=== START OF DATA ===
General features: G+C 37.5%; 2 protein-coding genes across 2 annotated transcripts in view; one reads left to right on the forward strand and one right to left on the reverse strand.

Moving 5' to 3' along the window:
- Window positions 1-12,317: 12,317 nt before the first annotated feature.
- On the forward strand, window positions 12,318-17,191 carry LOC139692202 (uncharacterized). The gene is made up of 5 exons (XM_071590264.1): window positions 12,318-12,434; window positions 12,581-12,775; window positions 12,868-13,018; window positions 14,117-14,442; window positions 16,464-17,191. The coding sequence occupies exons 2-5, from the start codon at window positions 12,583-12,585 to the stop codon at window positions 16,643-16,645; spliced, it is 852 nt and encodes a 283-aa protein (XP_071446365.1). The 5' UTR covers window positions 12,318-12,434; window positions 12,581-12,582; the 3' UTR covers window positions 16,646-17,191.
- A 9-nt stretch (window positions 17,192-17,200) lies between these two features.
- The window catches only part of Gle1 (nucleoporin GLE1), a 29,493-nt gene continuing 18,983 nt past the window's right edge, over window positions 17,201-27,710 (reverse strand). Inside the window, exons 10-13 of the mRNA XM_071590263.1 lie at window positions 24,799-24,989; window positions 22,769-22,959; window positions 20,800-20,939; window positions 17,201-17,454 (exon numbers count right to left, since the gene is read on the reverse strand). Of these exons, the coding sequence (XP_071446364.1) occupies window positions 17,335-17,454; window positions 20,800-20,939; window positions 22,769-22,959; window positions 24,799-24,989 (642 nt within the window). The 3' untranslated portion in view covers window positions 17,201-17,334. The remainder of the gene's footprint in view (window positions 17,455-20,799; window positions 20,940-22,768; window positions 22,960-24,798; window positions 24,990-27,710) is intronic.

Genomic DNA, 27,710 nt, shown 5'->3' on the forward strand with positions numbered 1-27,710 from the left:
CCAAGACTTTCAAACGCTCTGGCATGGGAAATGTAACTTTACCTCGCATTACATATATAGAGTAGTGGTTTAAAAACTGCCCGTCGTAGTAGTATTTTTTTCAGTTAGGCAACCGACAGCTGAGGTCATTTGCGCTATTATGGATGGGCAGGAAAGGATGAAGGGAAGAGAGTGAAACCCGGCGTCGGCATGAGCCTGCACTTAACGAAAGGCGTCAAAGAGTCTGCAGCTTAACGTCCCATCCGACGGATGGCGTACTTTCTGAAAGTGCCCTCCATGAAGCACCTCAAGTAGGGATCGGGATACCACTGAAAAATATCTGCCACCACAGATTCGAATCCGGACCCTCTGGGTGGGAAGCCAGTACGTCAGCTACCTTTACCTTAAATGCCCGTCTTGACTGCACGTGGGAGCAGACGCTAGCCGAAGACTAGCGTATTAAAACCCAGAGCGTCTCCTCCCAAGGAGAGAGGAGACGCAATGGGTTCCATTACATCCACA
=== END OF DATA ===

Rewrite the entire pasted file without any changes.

General features: G+C 37.5%; 2 protein-coding genes across 2 annotated transcripts in view; one reads left to right on the forward strand and one right to left on the reverse strand.

Moving 5' to 3' along the window:
- Window positions 1-12,317: 12,317 nt before the first annotated feature.
- On the forward strand, window positions 12,318-17,191 carry LOC139692202 (uncharacterized). The gene is made up of 5 exons (XM_071590264.1): window positions 12,318-12,434; window positions 12,581-12,775; window positions 12,868-13,018; window positions 14,117-14,442; window positions 16,464-17,191. The coding sequence occupies exons 2-5, from the start codon at window positions 12,583-12,585 to the stop codon at window positions 16,643-16,645; spliced, it is 852 nt and encodes a 283-aa protein (XP_071446365.1). The 5' UTR covers window positions 12,318-12,434; window positions 12,581-12,582; the 3' UTR covers window positions 16,646-17,191.
- A 9-nt stretch (window positions 17,192-17,200) lies between these two features.
- The window catches only part of Gle1 (nucleoporin GLE1), a 29,493-nt gene continuing 18,983 nt past the window's right edge, over window positions 17,201-27,710 (reverse strand). Inside the window, exons 10-13 of the mRNA XM_071590263.1 lie at window positions 24,799-24,989; window positions 22,769-22,959; window positions 20,800-20,939; window positions 17,201-17,454 (exon numbers count right to left, since the gene is read on the reverse strand). Of these exons, the coding sequence (XP_071446364.1) occupies window positions 17,335-17,454; window positions 20,800-20,939; window positions 22,769-22,959; window positions 24,799-24,989 (642 nt within the window). The 3' untranslated portion in view covers window positions 17,201-17,334. The remainder of the gene's footprint in view (window positions 17,455-20,799; window positions 20,940-22,768; window positions 22,960-24,798; window positions 24,990-27,710) is intronic.

Genomic DNA, 27,710 nt, shown 5'->3' on the forward strand with positions numbered 1-27,710 from the left:
CCAAGACTTTCAAACGCTCTGGCATGGGAAATGTAACTTTACCTCGCATTACATATATAGAGTAGTGGTTTAAAAACTGCCCGTCGTAGTAGTATTTTTTTCAGTTAGGCAACCGACAGCTGAGGTCATTTGCGCTATTATGGATGGGCAGGAAAGGATGAAGGGAAGAGAGTGAAACCCGGCGTCGGCATGAGCCTGCACTTAACGAAAGGCGTCAAAGAGTCTGCAGCTTAACGTCCCATCCGACGGATGGCGTACTTTCTGAAAGTGCCCTCCATGAAGCACCTCAAGTAGGGATCGGGATACCACTGAAAAATATCTGCCACCACAGATTCGAATCCGGACCCTCTGGGTGGGAAGCCAGTACGTCAGCTACCTTTACCTTAAATGCCCGTCTTGACTGCACGTGGGAGCAGACGCTAGCCGAAGACTAGCGTATTAAAACCCAGAGCGTCTCCTCCCAAGGAGAGAGGAGACGCAATGGGTTCCATTACATCCACA